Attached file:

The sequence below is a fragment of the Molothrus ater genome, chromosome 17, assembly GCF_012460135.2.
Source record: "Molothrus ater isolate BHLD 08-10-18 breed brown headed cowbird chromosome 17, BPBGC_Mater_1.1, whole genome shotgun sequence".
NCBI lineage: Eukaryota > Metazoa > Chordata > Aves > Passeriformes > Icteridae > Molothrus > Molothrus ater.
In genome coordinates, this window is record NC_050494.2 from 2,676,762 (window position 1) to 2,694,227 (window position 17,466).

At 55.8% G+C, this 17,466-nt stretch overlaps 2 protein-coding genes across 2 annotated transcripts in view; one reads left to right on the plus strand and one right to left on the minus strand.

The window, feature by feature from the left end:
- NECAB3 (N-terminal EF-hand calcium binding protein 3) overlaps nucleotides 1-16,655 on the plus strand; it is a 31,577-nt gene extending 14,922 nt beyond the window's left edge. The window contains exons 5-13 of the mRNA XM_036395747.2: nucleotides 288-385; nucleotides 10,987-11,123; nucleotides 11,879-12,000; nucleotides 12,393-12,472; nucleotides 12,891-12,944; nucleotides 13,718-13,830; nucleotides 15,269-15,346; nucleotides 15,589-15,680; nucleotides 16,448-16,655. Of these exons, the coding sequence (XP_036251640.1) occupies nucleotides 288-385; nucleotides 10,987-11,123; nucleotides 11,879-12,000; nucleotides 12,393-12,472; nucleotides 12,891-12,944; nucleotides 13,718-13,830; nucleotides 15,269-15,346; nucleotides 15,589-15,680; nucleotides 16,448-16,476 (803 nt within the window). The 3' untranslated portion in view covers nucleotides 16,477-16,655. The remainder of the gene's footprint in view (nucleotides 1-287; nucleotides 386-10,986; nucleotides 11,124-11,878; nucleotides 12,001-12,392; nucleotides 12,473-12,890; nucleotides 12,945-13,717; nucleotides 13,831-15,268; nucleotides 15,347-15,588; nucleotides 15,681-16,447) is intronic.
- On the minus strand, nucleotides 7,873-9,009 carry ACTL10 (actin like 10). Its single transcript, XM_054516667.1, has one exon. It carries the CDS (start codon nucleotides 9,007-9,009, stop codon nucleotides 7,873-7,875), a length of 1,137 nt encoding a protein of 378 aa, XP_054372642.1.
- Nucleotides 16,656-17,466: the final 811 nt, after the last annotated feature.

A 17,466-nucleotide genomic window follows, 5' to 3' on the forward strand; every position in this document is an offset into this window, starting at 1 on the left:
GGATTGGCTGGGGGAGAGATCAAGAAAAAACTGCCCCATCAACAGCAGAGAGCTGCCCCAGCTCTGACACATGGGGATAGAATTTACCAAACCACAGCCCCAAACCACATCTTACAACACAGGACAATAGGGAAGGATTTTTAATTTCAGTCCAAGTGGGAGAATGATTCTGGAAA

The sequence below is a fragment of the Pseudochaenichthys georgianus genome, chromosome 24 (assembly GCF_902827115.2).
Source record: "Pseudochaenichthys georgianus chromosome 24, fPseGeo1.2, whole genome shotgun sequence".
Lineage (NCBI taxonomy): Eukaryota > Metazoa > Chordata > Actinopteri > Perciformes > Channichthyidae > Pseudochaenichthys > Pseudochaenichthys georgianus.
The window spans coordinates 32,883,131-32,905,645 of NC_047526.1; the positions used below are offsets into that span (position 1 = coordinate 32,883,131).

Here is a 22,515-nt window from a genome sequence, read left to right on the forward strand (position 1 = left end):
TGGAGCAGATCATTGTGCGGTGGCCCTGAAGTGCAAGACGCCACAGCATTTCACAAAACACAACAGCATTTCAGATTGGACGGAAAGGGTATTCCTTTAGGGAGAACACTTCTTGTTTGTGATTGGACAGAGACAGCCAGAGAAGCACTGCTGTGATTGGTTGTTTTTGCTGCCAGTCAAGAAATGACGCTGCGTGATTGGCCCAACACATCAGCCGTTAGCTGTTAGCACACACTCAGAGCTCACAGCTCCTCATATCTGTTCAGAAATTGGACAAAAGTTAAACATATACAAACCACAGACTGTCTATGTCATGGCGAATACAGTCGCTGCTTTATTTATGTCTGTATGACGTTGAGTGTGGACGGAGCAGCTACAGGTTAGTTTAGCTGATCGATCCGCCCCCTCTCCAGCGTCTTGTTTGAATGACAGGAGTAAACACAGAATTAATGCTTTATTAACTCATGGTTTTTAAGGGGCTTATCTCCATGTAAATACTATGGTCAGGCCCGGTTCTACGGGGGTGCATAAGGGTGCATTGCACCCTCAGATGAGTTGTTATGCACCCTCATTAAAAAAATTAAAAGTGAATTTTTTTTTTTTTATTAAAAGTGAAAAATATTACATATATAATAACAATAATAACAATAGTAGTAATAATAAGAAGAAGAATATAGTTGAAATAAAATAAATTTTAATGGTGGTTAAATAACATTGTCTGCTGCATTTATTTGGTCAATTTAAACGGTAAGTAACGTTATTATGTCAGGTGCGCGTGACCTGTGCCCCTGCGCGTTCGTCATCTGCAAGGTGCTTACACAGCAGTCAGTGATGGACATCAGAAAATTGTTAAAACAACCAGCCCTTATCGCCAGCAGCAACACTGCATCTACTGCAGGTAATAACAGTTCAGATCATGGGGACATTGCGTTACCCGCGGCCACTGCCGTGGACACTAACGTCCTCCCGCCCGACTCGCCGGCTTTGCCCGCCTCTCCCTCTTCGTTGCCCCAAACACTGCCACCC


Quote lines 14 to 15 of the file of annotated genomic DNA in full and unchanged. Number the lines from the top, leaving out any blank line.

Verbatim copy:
Lineage (NCBI taxonomy): Eukaryota > Metazoa > Chordata > Actinopteri > Perciformes > Channichthyidae > Pseudochaenichthys > Pseudochaenichthys georgianus.
The window spans coordinates 32,883,131-32,905,645 of NC_047526.1; the positions used below are offsets into that span (position 1 = coordinate 32,883,131).